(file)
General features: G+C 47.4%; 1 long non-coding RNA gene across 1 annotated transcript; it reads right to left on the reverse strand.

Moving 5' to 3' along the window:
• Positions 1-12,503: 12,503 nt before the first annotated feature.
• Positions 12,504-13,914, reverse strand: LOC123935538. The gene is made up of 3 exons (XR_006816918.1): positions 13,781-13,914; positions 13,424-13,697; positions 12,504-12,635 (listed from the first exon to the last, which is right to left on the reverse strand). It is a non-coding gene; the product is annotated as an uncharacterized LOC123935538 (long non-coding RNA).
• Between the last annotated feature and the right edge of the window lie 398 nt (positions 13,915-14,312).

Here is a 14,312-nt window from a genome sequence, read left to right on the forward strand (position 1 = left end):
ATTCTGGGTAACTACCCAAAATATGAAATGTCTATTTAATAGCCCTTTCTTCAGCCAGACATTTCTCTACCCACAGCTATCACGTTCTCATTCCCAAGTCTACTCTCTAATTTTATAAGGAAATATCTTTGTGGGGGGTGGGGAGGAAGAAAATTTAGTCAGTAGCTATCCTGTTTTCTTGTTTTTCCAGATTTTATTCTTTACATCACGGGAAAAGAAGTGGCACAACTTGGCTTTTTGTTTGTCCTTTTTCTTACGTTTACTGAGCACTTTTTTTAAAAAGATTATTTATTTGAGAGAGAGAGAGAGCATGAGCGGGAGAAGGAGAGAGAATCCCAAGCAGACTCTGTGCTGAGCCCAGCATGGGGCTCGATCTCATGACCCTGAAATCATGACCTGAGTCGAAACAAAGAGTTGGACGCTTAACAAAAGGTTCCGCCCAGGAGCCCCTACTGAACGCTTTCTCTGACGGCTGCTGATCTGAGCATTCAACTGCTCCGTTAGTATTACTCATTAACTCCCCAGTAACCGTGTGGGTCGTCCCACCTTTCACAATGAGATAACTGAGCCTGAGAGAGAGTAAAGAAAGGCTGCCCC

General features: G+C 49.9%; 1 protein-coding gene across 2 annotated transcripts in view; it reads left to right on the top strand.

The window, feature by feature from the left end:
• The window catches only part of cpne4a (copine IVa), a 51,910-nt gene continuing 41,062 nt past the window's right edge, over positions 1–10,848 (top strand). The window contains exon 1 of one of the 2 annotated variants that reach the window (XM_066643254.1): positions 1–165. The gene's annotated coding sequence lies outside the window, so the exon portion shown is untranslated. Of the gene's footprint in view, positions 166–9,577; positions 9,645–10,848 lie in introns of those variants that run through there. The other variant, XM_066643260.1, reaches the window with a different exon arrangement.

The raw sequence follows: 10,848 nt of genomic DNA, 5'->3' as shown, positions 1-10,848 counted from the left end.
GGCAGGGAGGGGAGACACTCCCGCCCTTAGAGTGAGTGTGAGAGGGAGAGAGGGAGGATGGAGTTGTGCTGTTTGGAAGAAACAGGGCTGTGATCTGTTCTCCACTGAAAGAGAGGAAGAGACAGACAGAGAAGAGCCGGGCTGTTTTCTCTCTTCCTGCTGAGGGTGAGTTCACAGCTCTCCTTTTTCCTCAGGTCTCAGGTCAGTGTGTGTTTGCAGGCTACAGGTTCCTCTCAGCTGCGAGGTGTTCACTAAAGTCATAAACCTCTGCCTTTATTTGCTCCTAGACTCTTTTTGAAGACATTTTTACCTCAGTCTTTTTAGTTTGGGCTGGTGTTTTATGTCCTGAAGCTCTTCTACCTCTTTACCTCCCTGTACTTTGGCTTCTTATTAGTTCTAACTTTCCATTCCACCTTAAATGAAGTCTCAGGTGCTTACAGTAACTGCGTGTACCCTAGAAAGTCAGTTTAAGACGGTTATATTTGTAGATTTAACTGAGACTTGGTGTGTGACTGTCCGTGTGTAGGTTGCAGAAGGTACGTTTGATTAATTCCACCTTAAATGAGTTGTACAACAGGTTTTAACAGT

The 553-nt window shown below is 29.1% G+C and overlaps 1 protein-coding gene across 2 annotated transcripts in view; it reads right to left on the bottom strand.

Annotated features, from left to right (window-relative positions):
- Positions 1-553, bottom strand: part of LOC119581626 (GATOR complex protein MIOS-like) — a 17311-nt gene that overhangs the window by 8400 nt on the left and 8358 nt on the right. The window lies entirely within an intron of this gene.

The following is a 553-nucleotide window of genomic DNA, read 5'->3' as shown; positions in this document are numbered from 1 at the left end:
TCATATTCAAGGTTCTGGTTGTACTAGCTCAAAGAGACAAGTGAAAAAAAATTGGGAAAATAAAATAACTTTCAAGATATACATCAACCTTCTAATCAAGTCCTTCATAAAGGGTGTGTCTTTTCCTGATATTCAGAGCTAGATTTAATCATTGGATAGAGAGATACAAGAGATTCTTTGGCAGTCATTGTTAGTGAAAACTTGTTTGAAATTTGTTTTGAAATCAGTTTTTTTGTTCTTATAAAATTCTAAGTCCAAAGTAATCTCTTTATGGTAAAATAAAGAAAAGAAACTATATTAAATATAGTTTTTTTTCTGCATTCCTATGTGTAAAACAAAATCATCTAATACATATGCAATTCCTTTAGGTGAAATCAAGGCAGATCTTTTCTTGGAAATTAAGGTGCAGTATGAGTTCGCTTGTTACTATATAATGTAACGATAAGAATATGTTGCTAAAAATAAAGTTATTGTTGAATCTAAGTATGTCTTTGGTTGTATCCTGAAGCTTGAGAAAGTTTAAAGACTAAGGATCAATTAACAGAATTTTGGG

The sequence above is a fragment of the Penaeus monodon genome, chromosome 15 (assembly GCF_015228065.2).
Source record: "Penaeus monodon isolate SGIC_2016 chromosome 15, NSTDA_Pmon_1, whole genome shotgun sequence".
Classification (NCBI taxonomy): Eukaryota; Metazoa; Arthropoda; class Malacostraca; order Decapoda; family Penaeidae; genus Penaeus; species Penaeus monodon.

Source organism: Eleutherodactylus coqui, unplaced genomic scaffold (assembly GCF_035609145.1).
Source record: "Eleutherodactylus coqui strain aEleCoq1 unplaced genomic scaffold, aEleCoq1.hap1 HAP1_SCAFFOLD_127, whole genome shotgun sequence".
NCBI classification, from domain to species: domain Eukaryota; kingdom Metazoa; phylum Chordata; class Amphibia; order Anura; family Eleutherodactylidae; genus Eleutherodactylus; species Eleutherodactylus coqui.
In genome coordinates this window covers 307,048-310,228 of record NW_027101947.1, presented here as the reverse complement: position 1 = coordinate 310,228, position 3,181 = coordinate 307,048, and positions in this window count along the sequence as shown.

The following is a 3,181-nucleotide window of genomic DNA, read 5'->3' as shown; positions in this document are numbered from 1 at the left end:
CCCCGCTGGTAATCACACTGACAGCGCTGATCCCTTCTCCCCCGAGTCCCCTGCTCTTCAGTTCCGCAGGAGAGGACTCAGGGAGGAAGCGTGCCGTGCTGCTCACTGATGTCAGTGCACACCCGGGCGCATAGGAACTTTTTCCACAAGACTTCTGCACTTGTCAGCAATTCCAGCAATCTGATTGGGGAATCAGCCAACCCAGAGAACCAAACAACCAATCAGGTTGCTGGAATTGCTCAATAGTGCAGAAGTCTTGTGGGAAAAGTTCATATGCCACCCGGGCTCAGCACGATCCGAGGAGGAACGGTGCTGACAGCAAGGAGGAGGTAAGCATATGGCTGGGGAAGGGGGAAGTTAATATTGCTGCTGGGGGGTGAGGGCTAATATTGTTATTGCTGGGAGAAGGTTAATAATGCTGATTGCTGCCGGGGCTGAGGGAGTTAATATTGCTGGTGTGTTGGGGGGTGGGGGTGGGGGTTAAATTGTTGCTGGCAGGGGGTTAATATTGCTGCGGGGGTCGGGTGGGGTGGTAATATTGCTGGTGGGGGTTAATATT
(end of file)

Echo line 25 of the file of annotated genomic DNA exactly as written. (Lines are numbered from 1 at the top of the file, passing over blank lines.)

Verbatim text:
The following is a 3,181-nucleotide window of genomic DNA, read 5'->3' as shown; positions in this document are numbered from 1 at the left end: